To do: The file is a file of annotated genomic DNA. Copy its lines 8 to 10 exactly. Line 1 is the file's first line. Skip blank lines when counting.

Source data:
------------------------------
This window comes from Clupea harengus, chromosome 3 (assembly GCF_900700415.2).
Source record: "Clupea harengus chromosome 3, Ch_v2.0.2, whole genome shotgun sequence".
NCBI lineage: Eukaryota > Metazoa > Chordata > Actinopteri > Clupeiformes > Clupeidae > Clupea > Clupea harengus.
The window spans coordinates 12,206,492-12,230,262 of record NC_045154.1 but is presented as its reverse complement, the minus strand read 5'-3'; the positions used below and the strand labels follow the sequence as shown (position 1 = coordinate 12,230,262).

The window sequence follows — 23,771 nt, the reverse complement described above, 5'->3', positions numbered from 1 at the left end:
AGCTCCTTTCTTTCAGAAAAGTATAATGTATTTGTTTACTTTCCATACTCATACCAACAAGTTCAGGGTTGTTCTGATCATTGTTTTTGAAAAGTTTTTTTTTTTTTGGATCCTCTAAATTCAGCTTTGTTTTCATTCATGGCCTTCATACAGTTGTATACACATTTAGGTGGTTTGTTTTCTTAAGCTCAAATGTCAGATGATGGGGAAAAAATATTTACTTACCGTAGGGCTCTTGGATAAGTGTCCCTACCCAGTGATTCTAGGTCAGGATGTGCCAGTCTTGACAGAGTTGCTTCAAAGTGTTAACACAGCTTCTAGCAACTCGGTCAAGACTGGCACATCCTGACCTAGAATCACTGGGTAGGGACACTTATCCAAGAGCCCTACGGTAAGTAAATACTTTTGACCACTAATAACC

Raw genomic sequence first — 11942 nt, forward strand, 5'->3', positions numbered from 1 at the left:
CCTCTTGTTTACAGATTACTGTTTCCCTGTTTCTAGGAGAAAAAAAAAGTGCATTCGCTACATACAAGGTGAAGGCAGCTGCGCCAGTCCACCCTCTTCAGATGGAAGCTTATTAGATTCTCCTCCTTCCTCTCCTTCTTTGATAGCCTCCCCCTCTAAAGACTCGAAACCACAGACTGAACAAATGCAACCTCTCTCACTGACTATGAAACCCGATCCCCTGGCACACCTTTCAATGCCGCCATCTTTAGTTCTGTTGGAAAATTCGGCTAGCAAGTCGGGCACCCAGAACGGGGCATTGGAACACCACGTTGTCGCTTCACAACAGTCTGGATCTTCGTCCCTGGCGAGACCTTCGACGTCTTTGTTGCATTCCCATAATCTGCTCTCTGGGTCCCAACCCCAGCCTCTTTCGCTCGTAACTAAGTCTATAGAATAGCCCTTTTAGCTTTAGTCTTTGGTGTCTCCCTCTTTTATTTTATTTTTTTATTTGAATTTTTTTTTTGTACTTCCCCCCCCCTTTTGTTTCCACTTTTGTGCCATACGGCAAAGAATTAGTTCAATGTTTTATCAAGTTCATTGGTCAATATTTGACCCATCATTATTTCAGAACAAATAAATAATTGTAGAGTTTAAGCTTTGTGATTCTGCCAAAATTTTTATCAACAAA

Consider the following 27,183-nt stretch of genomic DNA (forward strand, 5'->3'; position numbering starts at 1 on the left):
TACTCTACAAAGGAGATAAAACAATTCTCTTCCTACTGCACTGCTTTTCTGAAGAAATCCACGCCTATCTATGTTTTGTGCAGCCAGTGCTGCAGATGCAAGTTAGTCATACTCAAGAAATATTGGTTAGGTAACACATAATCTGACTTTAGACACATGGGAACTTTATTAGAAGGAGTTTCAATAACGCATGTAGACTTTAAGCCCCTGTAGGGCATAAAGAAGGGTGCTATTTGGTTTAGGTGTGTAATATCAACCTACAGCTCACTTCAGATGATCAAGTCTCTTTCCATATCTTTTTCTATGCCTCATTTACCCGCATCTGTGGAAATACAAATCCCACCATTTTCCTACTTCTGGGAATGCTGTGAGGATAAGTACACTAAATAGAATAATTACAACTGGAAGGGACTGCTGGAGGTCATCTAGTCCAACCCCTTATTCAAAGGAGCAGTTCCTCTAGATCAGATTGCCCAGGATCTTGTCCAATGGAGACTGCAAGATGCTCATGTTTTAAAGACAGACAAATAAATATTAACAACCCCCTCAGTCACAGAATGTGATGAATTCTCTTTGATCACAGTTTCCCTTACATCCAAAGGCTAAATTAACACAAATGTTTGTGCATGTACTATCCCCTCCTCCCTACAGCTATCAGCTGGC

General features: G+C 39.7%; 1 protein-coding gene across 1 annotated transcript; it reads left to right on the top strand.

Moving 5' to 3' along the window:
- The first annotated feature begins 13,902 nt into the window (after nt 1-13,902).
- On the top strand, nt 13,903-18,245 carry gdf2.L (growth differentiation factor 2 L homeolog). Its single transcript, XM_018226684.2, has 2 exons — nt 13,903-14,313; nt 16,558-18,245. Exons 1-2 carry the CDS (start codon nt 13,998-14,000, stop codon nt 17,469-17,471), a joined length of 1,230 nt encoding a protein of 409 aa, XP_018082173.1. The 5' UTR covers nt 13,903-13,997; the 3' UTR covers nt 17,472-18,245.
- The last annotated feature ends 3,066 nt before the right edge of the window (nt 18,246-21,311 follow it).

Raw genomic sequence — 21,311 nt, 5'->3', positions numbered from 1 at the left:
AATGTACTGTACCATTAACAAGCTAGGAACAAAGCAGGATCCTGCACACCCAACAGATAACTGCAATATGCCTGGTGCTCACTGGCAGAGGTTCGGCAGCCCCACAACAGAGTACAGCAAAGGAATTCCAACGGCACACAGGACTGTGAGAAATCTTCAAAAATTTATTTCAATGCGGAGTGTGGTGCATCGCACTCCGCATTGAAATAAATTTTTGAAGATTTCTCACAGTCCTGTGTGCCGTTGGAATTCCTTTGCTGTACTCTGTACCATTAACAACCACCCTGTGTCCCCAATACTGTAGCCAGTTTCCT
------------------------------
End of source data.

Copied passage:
CCTCTTGTTTACAGATTACTGTTTCCCTGTTTCTAGGAGAAAAAAAAAGTGCATTCGCTACATACAAGGTGAAGGCAGCTGCGCCAGTCCACCCTCTTCAGATGGAAGCTTATTAGATTCTCCTCCTTCCTCTCCTTCTTTGATAGCCTCCCCCTCTAAAGACTCGAAACCACAGACTGAACAAATGCAACCTCTCTCACTGACTATGAAACCCGATCCCCTGGCACACCTTTCAATGCCGCCATCTTTAGTTCTGTTGGAAAATTCGGCTAGCAAGTCGGGCACCCAGAACGGGGCATTGGAACACCACGTTGTCGCTTCACAACAGTCTGGATCTTCGTCCCTGGCGAGACCTTCGACGTCTTTGTTGCATTCCCATAATCTGCTCTCTGGGTCCCAACCCCAGCCTCTTTCGCTCGTAACTAAGTCTATAGAATAGCCCTTTTAGCTTTAGTCTTTGGTGTCTCCCTCTTTTATTTTATTTTTTTATTTGAATTTTTTTTTTGTACTTCCCCCCCCCTTTTGTTTCCACTTTTGTGCCATACGGCAAAGAATTAGTTCAATGTTTTATCAAGTTCATTGGTCAATATTTGACCCATCATTATTTCAGAACAAATAAATAATTGTAGAGTTTAAGCTTTGTGATTCTGCCAAAATTTTTATCAACAAA

Consider the following 27,183-nt stretch of genomic DNA (forward strand, 5'->3'; position numbering starts at 1 on the left):
TACTCTACAAAGGAGATAAAACAATTCTCTTCCTACTGCACTGCTTTTCTGAAGAAATCCACGCCTATCTATGTTTTGTGCAGCCAGTGCTGCAGATGCAAGTTAGTCATACTCAAGAAATATTGGTTAGGTAACACATAATCTGACTTTAGACACATGGGAACTTTATTAGAAGGAGTTTCAATAACGCATGTAGACTTTAAGCCCCTGTAGGGCATAAAGAAGGGTGCTATTTGGTTTAGGTGTGTAATATCAACCTACAGCTCACTTCAGATGATCAAGTCTCTTTCCATATCTTTTTCTATGCCTCATTTACCCGCATCTGTGGAAATACAAATCCCACCATTTTCCTACTTCTGGGAATGCTGTGAGGATAAGTACACTAAATAGAATAATTACAACTGGAAGGGACTGCTGGAGGTCATCTAGTCCAACCCCTTATTCAAAGGAGCAGTTCCTCTAGATCAGATTGCCCAGGATCTTGTCCAATGGAGACTGCAAGATGCTCATGTTTTAAAGACAGACAAATAAATATTAACAACCCCCTCAGTCACAGAATGTGATGAATTCTCTTTGATCACAGTTTCCCTTACATCCAAAGGCTAAATTAACACAAATGTTTGTGCATGTACTATCCCCTCCTCCCTACAGCTATCAGCTGGC